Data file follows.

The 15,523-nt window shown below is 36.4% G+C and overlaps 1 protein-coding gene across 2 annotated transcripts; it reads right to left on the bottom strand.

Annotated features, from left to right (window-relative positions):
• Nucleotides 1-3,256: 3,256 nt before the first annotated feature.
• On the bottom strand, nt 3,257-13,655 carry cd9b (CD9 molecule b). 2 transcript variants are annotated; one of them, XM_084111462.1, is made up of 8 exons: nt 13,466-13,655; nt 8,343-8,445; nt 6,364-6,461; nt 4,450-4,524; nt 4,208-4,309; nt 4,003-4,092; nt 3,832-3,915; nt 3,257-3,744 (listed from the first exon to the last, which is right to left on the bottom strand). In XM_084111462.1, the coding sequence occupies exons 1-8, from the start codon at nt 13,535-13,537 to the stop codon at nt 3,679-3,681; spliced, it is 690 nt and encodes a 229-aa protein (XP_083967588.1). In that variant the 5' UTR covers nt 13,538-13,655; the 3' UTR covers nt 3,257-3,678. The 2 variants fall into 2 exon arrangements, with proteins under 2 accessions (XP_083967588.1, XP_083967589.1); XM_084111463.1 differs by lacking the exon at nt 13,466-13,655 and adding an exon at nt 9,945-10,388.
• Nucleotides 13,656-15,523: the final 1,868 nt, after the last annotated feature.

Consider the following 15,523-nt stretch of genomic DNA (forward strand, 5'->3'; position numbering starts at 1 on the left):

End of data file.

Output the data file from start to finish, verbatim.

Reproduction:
The 15,523-nt window shown below is 36.4% G+C and overlaps 1 protein-coding gene across 2 annotated transcripts; it reads right to left on the bottom strand.

Annotated features, from left to right (window-relative positions):
• Nucleotides 1-3,256: 3,256 nt before the first annotated feature.
• On the bottom strand, nt 3,257-13,655 carry cd9b (CD9 molecule b). 2 transcript variants are annotated; one of them, XM_084111462.1, is made up of 8 exons: nt 13,466-13,655; nt 8,343-8,445; nt 6,364-6,461; nt 4,450-4,524; nt 4,208-4,309; nt 4,003-4,092; nt 3,832-3,915; nt 3,257-3,744 (listed from the first exon to the last, which is right to left on the bottom strand). In XM_084111462.1, the coding sequence occupies exons 1-8, from the start codon at nt 13,535-13,537 to the stop codon at nt 3,679-3,681; spliced, it is 690 nt and encodes a 229-aa protein (XP_083967588.1). In that variant the 5' UTR covers nt 13,538-13,655; the 3' UTR covers nt 3,257-3,678. The 2 variants fall into 2 exon arrangements, with proteins under 2 accessions (XP_083967588.1, XP_083967589.1); XM_084111463.1 differs by lacking the exon at nt 13,466-13,655 and adding an exon at nt 9,945-10,388.
• Nucleotides 13,656-15,523: the final 1,868 nt, after the last annotated feature.

Consider the following 15,523-nt stretch of genomic DNA (forward strand, 5'->3'; position numbering starts at 1 on the left):